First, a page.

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Predatory registration expansion proffered for certain crimes

Tammy Barnes and Joan Burns shared stories Tuesday with the House Public Safety and Security Policy and Finance Committee they wish no one would have to live through.

Each of their sons was among four boys secretly videotaped by a teacher/basketball coach as they left a locker room showering area.

“We feel that part of our son’s childhood and innocence were taken,” Burns said.

The perpetrator, who estimated he’d performed similar acts 40-50 times and used the videos to gratify himself, was charged with eight felony counts of stalking or interference of privacy. A plea bargain resulted in him pleading guilty to four counts. He was sentenced to 90 days in jail — served just 60 — and 10 years on probation.

He does not have to register as a predatory offender.

Sponsored by Rep. Tony Cornish (R-Vernon Center), HF184 would require such registration for someone convicted of “stalking a minor with sexual or aggressive intent” and for certain felonies under the interference with privacy statute that involves minor victims.

It would also increase the maximum sentence from 10 to 15 years for aggravated stalking offenses when a victim is under age 18 and the perpetrator is more than 36 months older, and increase from two to five years the maximum sentence for repeat violations of the interference with privacy statute when a first-time violation involves a person under age 18.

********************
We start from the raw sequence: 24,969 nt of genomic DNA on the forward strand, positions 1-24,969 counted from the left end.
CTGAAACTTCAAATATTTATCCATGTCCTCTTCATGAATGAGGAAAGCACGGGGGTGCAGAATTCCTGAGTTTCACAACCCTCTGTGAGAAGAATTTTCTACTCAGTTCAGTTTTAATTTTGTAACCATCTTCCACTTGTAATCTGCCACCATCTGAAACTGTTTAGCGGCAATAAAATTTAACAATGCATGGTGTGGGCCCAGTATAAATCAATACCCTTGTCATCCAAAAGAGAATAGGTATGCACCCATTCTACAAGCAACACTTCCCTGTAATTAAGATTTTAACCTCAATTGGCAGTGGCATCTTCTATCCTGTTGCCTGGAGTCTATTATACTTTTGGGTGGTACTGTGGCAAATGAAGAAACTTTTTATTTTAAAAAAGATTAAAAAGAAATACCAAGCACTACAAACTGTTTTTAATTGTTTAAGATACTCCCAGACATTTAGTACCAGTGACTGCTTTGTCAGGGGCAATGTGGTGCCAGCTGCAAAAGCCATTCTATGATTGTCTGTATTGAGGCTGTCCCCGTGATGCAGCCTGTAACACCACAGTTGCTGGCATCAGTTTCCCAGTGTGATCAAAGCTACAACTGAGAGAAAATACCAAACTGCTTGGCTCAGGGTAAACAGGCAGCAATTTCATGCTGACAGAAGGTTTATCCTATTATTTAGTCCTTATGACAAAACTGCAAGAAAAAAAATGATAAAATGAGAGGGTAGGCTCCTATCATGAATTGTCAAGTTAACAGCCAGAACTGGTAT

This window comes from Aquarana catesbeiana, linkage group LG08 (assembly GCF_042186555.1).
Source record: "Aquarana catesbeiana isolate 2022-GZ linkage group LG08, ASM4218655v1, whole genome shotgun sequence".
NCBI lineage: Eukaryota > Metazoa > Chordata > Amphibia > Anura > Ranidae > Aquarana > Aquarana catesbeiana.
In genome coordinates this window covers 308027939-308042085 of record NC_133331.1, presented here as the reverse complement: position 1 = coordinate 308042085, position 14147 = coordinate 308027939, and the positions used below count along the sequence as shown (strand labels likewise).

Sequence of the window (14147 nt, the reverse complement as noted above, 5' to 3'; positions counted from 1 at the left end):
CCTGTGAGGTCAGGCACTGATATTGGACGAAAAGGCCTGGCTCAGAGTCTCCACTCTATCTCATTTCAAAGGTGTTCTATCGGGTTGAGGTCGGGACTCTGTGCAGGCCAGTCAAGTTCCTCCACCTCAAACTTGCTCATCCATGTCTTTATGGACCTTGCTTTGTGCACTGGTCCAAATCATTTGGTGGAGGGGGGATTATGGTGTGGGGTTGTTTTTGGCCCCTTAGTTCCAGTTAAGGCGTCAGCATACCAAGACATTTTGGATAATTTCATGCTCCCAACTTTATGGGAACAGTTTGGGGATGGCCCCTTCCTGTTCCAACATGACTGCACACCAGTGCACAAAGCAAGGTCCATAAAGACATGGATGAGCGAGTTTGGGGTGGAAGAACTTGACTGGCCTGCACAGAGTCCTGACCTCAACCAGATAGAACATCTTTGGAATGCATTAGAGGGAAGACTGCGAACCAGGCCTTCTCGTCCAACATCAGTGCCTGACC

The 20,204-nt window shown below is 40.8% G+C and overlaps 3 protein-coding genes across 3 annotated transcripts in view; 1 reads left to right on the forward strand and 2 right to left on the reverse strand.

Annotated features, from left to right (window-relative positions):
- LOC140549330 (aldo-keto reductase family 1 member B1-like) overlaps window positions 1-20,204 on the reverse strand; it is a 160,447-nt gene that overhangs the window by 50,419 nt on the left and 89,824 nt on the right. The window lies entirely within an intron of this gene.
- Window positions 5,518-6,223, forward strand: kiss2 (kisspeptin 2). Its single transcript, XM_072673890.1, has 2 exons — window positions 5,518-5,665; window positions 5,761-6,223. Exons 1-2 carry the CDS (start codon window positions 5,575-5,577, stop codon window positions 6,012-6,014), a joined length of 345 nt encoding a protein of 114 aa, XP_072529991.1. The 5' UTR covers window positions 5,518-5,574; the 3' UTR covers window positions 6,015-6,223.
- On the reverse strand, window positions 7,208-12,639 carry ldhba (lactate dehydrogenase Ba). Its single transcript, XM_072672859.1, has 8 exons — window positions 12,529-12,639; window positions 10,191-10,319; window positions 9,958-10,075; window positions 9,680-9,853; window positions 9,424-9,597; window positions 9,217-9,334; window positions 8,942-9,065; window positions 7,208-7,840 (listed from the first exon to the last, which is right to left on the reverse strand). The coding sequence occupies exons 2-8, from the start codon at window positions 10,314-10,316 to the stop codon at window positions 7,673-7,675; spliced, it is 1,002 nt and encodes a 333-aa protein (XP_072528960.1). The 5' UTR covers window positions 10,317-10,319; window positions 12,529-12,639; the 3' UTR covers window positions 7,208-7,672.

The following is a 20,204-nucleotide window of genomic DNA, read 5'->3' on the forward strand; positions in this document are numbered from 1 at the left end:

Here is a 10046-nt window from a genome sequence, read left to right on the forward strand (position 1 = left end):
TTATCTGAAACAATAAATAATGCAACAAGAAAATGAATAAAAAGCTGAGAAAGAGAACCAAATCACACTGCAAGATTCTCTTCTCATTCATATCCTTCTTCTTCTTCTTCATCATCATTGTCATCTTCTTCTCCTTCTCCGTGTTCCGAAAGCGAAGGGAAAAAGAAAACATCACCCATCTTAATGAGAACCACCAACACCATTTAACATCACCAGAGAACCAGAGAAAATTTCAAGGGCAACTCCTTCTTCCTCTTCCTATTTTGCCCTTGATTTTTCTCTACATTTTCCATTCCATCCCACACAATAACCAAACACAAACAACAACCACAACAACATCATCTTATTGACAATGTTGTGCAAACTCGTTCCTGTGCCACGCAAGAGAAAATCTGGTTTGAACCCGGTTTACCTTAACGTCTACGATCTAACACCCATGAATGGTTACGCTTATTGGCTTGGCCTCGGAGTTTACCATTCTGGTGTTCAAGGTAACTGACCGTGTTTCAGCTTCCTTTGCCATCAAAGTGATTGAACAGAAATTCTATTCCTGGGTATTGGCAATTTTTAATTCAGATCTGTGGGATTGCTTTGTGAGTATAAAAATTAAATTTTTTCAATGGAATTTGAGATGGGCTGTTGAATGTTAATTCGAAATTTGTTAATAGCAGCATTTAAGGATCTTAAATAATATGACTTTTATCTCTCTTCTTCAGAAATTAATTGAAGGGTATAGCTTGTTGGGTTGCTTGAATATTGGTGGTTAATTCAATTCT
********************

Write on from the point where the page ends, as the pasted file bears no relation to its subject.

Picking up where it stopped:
The bill was held over to fine-tune language before possible omnibus bill inclusion. A companion, SF636, sponsored by Sen. Julie Rosen (R-Vernon Center), awaits action by the Senate Judiciary and Public Safety Finance and Policy Committee.

Faribault County Attorney Troy Timmerman said there aren’t any “ideal statutes” for the offense that is the bill’s impetus. … “It’s not child pornography.”

Timmerman said the case looks like “a gateway sex offense” that might ultimately lead someone to commit more serious crimes. “Those are the sort of individuals, I think, that we might want to have register as predatory offenders. … What we have here is a crime whose repercussions are far more serious than penalties provided for in statute.”

Although the perpetrator had his teaching license revoked, Barnes said it’s “reasonable to believe” he could easily gain access to victims in other ways because he doesn’t have to register as a predatory offender.

Sarah Davis, associate director at the Legal Rights Center in Minneapolis, spoke against the bill.

Among her arguments are the change could create statutory challenges along with increased law enforcement costs for tracking and compliance. She also said it would “significantly expand” the number of people who would need to register as a predatory offender, such as teenagers who playfully look into a classmate’s bedroom window without any intent of sexual gratification.

“Once registration is attached to statute there is no discretion in our law that would allow a judge to say, ‘Well, in this case it was sexualized intent for that interference of privacy so we’re going to require registration, but in this case there was no sexualized intent so we won’t,’” she said.


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